Ex-Premier's Return to Pakistan Ends Quickly

Nawaz Sharif, the exiled former prime minister of Pakistan, was deported to Saudi Arabia just hours after arriving in Islamabad. Sharif had returned to Pakistan in the last week to challenge President Gen. Pervez Musharraf in elections.

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MADELEINE BRAND, host:

This is DAY TO DAY. I'm Madeleine Brand.

ROBERT SMITH, host:

And I'm Robert Smith.

In Pakistan, President Pervez Musharraf is grappling with another political crisis. Yesterday he had former Pakistani Prime Minister Nawaz Sharif deported after arriving in Pakistan. Sharif was returning to the country to challenge the president in elections. Today supporters of the former prime minister were in court challenging the decision, saying the action was illegal.

Here with more is NPR's Philip Reeves in Islamabad.

Now, some newspapers there are already calling this disgusting and shameful - this deportation of a political rival. But how widespread is that reaction?

PHILIP REEVES: Well, there was an intense media and is an intense media debate going on about it. But on the streets, actually it's been surprisingly quiet so far. There's been little reaction, not even in Punjab, which is the country's most populous province, but more importantly it's the stronghold of Sharif and his family.

One reason for this, of course, is the leadership of Sharif's party is in jail. They were rounded out before Sharif's arrival and they were detained and they still are detained, so they weren't able to organize. And those who were left yesterday, who hoped to come out onto the streets to show their support for Sharif, weren't able to get to - to gather together because the security operation was so immense on the day.

SMITH: Well, could this drama of returning and then being booted out again, could this have been considered a shrewd political move to discredit the president?

REEVES: Well, from Musharraf's point of view, it did get rid of someone who was going to present a problem for him. Sharif intended to drive through the country from Islamabad to Lahaur, his home city, in a convoy. This would have attracted enormous media attention. He would have been met by crowds in all likelihood of considerable size. He would have been making speeches. He would have gone on to the airwaves of Pakistan's proliferating TV media. And that would have been something that Musharraf, who is in a weak position at the moment, would have found difficult. But he has another problem and that's the Supreme Court.

Sharif and his supporters are going to go to - have gone, in fact, today to the Supreme Court to petition the court over the deportation of Sharif. They say that it's illegal because the Supreme Court ruled only last month that Sharif has a right to return and that the government shouldn't obstruct him.

SMITH: So he's getting rid of his rival. Does that make Musharraf more popular?

REEVES: I think the fact that he has done something which is contrary to, at least on the face of it, contrary to what the Supreme Court has ruled, is something which does not play well with Pakistanis at the moment because they now see that court as a pillar of clean justice, which they haven't had in this country since, really, the inception of the nation 60 years ago. So I think Musharraf loses more points on that front.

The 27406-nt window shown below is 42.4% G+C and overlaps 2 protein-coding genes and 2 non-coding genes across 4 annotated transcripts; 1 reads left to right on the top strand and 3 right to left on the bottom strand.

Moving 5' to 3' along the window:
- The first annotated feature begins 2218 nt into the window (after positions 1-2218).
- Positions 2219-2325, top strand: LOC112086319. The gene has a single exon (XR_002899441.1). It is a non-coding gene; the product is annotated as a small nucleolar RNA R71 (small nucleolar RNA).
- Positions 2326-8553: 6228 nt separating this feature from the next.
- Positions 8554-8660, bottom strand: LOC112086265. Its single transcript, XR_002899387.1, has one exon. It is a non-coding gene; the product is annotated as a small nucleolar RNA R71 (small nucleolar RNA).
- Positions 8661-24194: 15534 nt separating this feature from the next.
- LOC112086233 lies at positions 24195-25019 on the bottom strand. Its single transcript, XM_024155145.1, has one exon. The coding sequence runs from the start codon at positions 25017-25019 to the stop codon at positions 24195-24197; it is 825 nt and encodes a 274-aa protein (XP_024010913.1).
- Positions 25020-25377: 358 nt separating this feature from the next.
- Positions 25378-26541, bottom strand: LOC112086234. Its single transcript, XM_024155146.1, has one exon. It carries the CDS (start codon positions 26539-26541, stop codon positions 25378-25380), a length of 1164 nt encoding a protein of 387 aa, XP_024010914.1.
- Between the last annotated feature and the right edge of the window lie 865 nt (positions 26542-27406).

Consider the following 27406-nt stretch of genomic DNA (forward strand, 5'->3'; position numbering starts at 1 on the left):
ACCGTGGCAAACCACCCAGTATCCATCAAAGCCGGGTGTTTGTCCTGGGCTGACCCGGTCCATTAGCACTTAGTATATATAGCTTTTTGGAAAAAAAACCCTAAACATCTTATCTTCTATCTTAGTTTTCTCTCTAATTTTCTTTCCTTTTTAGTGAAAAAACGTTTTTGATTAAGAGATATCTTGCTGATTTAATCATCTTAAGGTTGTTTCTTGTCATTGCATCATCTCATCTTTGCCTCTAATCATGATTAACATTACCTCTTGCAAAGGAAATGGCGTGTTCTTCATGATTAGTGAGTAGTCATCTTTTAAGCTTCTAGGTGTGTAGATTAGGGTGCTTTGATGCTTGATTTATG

The government's argument is that Sharif went of his own accord into exile because he was given an alternative of going back to Saudi Arabia or facing charges of corruption.

But people, you know, they're fed up with Musharraf. They're fed up with the army, which has tentacles and everything from commerce to business. There is a strong element that now wants democracy. And they've been angered, particularly by Musharraf's attempts in March to kick out the chief justice of the country. And of course, one other issue - support for the U.S. That's going down very badly with Pakistanis and they identify that, of course, with Musharraf.

SMITH: So there is one other character waiting in the wings? Former Prime Minister Benazir Bhutto has been negotiating a power-sharing deal with Musharraf. Where does this leave her?

REEVES: Well, Bhutto says she's going to go ahead with those negotiations. There are many obstacles that have to be negotiated between them. From Bhutto's point of view, it means that Sharif is out of the picture for now, and that, I think, she will see as advantageous. But there are big issues here - she wants Musharraf to give up his job as army chief of staff, which has been combined with that of the presidency, which people opposed to Musharraf argue is illegal. And she also wants corruption charges against her dropped. That last issue is one which is regarded as crucial by her supporters.

SMITH: NPR's Philip Reeves in Islamabad, Pakistan. Thanks.

REEVES: You're welcome.

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